Atlanta-based online house-cleaning marketplace Hux has had a successful launch in its second city, Charlotte. CEO Stanley Vergilis, a Georgia Tech alumnus and son of Russian Jewish immigrants, said business in Charlotte has grown 40 percent a month with a small marketing budget and one person on the ground. “I think that’s a testament to a great product.” Hux helps cleaning services find residential customers online. In less than two years, the business is operating at a revenue run rate of more than $2 million. Charlotte’s proximity to Atlanta and its high-tech scene led Hux to choose it for expansion, Vergilis said. Company investor Tim Draper also had another company launch there, Favor. Hux, whose marketplace approach to connecting providers and customers could work for a range of home services, is sticking with house cleaning for now because “our focus is on acquiring more customers with our existing offering of cleaning,” Vergilis said. “Once we have a large geographic footprint, then we’ll launch new service verticals.”


Training Wheels participants have learned that although sukkahs are temporary, they can be delicious.

Training Wheels Rolling for Preschoolers Hadassah Greater Atlanta is launching its Training Wheels/Al Galgalim program for preschoolers ages 3 to 5 and their parents with a Rosh Hashanah program Sunday, Sept. 25. The family education program follows the year al galgalim (on wheels) with nine sessions focused on holidays from Rosh Hashanah to Shavuot, including Shabbat. Activities include songs, stories, crafts, games and holiday foods, all of which enable adults and children to experience the pleasures of celebrating the holidays. The program is all about families participating in Jewish rituals and spending quality time together. Each Training Wheels session is

led by trained Hadassah volunteers on a Sunday from 10 a.m. to noon in the Perimeter area. The Rosh Hashanah session is free, although there is a fee for the yearlong program. Make reservations by contacting Sheila Barid and Melissa Kornfeld at or 404-636-2696. More information is available at or The rest of the Training Wheels calendar: Sukkot, Oct. 16; Chanukah, Dec. 18; Shabbat, Jan. 8; Tu B’Shevat, Feb. 5; Purim, March 12; Passover, April 2; Yom HaAtzmaut, April 30; and Shavuot, May 21. ■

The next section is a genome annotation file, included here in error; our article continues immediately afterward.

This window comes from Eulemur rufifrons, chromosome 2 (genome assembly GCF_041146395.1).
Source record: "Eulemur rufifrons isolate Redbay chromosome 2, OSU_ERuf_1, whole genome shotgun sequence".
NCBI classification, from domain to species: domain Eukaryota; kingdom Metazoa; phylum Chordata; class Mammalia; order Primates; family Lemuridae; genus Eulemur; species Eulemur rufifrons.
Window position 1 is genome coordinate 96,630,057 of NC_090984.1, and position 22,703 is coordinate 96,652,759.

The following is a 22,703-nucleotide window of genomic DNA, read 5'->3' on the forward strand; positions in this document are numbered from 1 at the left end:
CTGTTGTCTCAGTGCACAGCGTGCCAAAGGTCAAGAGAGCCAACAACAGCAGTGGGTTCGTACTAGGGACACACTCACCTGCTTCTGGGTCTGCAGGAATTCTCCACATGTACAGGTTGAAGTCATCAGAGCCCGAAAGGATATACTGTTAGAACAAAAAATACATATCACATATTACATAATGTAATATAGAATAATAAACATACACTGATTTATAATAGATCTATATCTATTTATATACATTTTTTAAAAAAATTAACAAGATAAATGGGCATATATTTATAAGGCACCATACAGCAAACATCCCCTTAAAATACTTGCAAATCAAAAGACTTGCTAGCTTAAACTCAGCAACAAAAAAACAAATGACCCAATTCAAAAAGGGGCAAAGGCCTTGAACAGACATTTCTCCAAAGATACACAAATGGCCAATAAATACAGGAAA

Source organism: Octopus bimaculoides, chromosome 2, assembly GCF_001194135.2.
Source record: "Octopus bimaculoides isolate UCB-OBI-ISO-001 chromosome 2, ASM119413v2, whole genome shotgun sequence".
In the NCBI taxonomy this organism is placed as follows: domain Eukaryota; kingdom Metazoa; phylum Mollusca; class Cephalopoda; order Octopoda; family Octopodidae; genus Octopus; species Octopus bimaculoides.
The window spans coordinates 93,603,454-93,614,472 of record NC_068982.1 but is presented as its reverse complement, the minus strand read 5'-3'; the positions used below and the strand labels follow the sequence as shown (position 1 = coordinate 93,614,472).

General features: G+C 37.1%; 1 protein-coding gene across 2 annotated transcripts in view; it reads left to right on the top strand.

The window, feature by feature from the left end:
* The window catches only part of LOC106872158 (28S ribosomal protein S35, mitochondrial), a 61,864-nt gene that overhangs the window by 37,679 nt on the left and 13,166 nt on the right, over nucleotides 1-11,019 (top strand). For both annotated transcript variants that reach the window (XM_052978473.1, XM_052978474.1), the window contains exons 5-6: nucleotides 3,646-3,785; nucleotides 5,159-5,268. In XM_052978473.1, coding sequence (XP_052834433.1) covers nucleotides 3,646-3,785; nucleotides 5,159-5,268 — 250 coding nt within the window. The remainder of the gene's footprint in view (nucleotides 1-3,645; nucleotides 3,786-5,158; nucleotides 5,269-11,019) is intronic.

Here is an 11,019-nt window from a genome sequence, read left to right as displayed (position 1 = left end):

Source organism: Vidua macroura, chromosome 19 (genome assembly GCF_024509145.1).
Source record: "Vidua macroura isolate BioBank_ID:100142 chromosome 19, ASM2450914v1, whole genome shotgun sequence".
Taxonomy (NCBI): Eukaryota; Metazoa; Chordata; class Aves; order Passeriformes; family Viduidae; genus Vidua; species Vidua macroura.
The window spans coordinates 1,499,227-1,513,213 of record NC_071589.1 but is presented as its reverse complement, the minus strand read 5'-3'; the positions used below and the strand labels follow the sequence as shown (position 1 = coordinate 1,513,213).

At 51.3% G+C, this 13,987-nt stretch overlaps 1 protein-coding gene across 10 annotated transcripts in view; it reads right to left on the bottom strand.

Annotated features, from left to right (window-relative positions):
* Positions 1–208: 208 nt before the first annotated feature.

Applications will be due in January for the 2017 Faculty Fellowship Summer Institute in Israel, which provides 24 full-time college faculty members with a 10-day trip through Israel and a chance to develop lifelong academic relations. This year’s program, in late May and early June, included lectures about Israel and its history, the Holocaust, women’s rights, and research and development. The academic exchanges included meetings with doctors trying to cure Alzheimer’s and a discussion of video game designs with a Nobel laureate in mathematics. The program is sponsored by Jewish National Fund and Media Watch International. Sharon Tzour, the founder and executive director of Media Watch International, said, “The beauty of Faculty Fellowship is that the relationships made during the two-week program are transformational as they become lifelong partnerships between profes-

sors in both the U.S. and Israel who are truly trying to help — inside and outside the classroom — make the world a better place and pass that information on to their students.” Emory epidemiologist Michael Goodman is among the alumni of the program, although no Georgia universities were represented this year. The closest participants were Tuskegee University historian Lisa Bratton, Davidson College physicist Wolfgang Christian, University of Florida musicologist Jennifer Thomas and Florida Atlantic University art historian Linda Johnson. “I have long believed that Israel is a special place. The people, places and experiences on our trip confirmed that belief with overflow,” U.S. Naval Academy math professor David Ruth said. “Thank you to everyone, hosts and participants, for making this a journey of a lifetime.” To learn more about the program, visit, or call Rene Reinhard at 212-879-9305, ext. 235. ■